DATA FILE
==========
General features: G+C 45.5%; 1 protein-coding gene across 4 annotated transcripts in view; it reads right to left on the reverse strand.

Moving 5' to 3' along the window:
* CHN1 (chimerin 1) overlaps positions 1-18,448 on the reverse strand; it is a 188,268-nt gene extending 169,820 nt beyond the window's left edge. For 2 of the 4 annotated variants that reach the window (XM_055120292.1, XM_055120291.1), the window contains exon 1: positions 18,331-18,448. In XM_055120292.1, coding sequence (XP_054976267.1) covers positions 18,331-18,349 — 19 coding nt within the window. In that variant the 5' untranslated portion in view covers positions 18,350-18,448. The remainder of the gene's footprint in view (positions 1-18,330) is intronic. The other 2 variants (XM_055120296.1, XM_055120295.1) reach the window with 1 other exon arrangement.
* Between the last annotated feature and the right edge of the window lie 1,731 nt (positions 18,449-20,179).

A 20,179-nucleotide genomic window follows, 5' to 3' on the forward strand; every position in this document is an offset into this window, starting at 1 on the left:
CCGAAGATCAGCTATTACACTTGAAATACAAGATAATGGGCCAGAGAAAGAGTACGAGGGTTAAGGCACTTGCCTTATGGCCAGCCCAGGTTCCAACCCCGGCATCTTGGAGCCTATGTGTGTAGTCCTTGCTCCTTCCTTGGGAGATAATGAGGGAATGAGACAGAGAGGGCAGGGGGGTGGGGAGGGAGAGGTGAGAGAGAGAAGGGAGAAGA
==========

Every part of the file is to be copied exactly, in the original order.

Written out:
General features: G+C 45.5%; 1 protein-coding gene across 4 annotated transcripts in view; it reads right to left on the reverse strand.

Moving 5' to 3' along the window:
* CHN1 (chimerin 1) overlaps positions 1-18,448 on the reverse strand; it is a 188,268-nt gene extending 169,820 nt beyond the window's left edge. For 2 of the 4 annotated variants that reach the window (XM_055120292.1, XM_055120291.1), the window contains exon 1: positions 18,331-18,448. In XM_055120292.1, coding sequence (XP_054976267.1) covers positions 18,331-18,349 — 19 coding nt within the window. In that variant the 5' untranslated portion in view covers positions 18,350-18,448. The remainder of the gene's footprint in view (positions 1-18,330) is intronic. The other 2 variants (XM_055120296.1, XM_055120295.1) reach the window with 1 other exon arrangement.
* Between the last annotated feature and the right edge of the window lie 1,731 nt (positions 18,449-20,179).

A 20,179-nucleotide genomic window follows, 5' to 3' on the forward strand; every position in this document is an offset into this window, starting at 1 on the left:
CCGAAGATCAGCTATTACACTTGAAATACAAGATAATGGGCCAGAGAAAGAGTACGAGGGTTAAGGCACTTGCCTTATGGCCAGCCCAGGTTCCAACCCCGGCATCTTGGAGCCTATGTGTGTAGTCCTTGCTCCTTCCTTGGGAGATAATGAGGGAATGAGACAGAGAGGGCAGGGGGGTGGGGAGGGAGAGGTGAGAGAGAGAAGGGAGAAGA